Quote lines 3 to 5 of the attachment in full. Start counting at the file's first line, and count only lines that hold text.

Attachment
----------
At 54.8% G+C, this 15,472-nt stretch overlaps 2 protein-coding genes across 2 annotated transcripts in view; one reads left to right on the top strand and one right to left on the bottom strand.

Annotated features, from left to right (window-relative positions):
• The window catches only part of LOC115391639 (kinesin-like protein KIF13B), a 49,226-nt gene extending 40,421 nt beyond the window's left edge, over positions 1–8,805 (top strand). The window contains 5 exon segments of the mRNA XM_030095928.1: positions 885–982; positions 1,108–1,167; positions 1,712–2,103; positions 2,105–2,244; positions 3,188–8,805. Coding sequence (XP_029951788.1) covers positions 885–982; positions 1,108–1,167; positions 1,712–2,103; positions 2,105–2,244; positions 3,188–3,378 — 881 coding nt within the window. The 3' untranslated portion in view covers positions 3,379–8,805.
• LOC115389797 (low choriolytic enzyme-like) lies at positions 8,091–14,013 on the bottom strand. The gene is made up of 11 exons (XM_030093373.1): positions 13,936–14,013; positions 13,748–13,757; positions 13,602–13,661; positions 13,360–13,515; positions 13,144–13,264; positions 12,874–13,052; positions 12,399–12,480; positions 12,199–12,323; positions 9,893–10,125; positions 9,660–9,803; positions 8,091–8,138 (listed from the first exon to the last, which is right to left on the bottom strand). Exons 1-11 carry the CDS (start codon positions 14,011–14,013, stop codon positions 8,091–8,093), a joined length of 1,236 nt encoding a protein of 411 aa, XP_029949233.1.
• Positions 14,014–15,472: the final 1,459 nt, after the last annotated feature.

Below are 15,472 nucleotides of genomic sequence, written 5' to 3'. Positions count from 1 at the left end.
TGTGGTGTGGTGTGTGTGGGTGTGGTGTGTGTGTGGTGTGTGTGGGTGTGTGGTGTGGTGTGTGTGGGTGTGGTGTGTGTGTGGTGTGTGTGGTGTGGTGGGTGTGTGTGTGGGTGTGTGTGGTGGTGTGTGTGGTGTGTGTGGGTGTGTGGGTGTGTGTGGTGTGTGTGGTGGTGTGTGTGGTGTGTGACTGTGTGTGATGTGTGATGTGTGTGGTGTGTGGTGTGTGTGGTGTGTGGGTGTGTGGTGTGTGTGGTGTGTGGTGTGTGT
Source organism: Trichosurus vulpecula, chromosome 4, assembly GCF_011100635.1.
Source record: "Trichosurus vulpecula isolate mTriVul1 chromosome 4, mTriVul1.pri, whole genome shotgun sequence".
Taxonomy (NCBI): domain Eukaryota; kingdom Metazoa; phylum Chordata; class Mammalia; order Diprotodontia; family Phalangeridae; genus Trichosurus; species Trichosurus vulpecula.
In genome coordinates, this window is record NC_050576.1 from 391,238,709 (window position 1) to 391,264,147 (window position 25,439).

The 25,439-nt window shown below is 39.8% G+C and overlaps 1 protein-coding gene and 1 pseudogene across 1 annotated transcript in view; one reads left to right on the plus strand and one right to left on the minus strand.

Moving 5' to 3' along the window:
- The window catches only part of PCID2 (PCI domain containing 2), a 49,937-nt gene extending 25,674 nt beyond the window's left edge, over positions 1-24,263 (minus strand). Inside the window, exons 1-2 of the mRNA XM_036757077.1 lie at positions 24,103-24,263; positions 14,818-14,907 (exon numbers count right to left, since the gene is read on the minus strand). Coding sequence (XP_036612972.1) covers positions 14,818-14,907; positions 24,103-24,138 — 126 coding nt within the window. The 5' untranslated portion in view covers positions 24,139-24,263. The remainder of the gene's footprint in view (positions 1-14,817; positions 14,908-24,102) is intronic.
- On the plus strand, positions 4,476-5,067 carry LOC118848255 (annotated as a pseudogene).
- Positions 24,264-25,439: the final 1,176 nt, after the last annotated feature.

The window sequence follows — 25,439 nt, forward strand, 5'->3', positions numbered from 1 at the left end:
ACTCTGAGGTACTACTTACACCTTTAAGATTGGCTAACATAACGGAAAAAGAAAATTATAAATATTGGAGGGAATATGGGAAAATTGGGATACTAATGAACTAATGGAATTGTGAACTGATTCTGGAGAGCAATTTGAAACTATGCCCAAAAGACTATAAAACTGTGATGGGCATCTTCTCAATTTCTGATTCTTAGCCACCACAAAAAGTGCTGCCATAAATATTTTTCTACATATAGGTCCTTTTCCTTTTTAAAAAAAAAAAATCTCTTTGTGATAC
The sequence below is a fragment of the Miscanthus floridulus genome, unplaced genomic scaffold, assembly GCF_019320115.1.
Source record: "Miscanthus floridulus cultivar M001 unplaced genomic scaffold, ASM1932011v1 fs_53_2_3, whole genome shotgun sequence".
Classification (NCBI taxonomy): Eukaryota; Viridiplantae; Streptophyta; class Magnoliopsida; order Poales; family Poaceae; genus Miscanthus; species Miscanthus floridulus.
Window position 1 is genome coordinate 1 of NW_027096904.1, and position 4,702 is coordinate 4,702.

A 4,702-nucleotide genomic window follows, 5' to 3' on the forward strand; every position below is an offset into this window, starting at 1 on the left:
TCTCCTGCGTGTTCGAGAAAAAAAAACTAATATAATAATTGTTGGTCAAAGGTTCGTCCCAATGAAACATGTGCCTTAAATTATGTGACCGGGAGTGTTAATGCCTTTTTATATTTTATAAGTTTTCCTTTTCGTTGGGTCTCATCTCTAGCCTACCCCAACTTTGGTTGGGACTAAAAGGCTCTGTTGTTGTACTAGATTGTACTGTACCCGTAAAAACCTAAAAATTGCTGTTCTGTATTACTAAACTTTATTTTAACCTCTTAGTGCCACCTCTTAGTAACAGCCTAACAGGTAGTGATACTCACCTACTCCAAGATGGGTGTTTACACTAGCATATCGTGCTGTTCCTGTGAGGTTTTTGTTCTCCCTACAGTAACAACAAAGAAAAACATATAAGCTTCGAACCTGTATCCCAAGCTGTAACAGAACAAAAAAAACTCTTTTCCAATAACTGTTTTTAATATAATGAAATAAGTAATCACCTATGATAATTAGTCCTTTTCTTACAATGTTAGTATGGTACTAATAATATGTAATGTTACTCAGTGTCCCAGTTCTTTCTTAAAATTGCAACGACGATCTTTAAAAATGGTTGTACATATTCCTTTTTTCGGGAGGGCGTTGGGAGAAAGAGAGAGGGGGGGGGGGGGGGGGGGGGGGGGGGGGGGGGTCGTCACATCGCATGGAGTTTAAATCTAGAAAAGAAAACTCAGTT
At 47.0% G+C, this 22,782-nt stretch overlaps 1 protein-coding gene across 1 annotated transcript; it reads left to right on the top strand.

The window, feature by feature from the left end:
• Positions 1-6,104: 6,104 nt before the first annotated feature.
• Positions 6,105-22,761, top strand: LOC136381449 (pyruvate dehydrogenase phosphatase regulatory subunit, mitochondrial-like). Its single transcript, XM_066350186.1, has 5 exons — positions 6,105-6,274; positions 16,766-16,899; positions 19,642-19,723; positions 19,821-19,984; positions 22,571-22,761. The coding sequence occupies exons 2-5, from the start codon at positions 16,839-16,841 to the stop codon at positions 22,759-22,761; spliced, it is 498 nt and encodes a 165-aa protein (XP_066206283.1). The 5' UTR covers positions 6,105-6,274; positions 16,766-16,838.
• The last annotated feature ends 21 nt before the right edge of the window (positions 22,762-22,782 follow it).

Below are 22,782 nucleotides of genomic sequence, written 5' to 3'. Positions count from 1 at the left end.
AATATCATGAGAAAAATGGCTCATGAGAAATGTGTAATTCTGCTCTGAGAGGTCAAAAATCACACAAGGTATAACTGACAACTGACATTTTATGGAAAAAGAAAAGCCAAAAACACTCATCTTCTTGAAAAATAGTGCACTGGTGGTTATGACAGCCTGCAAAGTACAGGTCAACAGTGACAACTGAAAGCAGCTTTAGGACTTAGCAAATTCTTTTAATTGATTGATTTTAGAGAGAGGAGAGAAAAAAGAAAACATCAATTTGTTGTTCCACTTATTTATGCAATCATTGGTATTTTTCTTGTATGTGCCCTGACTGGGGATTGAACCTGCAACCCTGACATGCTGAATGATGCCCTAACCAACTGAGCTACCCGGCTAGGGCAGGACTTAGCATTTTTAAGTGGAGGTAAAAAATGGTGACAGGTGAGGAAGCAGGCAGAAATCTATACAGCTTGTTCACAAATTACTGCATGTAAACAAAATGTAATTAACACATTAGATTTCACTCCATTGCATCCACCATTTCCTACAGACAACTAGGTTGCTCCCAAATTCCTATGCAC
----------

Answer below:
• The window catches only part of LOC115391639 (kinesin-like protein KIF13B), a 49,226-nt gene extending 40,421 nt beyond the window's left edge, over positions 1–8,805 (top strand). The window contains 5 exon segments of the mRNA XM_030095928.1: positions 885–982; positions 1,108–1,167; positions 1,712–2,103; positions 2,105–2,244; positions 3,188–8,805. Coding sequence (XP_029951788.1) covers positions 885–982; positions 1,108–1,167; positions 1,712–2,103; positions 2,105–2,244; positions 3,188–3,378 — 881 coding nt within the window. The 3' untranslated portion in view covers positions 3,379–8,805.
• LOC115389797 (low choriolytic enzyme-like) lies at positions 8,091–14,013 on the bottom strand. The gene is made up of 11 exons (XM_030093373.1): positions 13,936–14,013; positions 13,748–13,757; positions 13,602–13,661; positions 13,360–13,515; positions 13,144–13,264; positions 12,874–13,052; positions 12,399–12,480; positions 12,199–12,323; positions 9,893–10,125; positions 9,660–9,803; positions 8,091–8,138 (listed from the first exon to the last, which is right to left on the bottom strand). Exons 1-11 carry the CDS (start codon positions 14,011–14,013, stop codon positions 8,091–8,093), a joined length of 1,236 nt encoding a protein of 411 aa, XP_029949233.1.
• Positions 14,014–15,472: the final 1,459 nt, after the last annotated feature.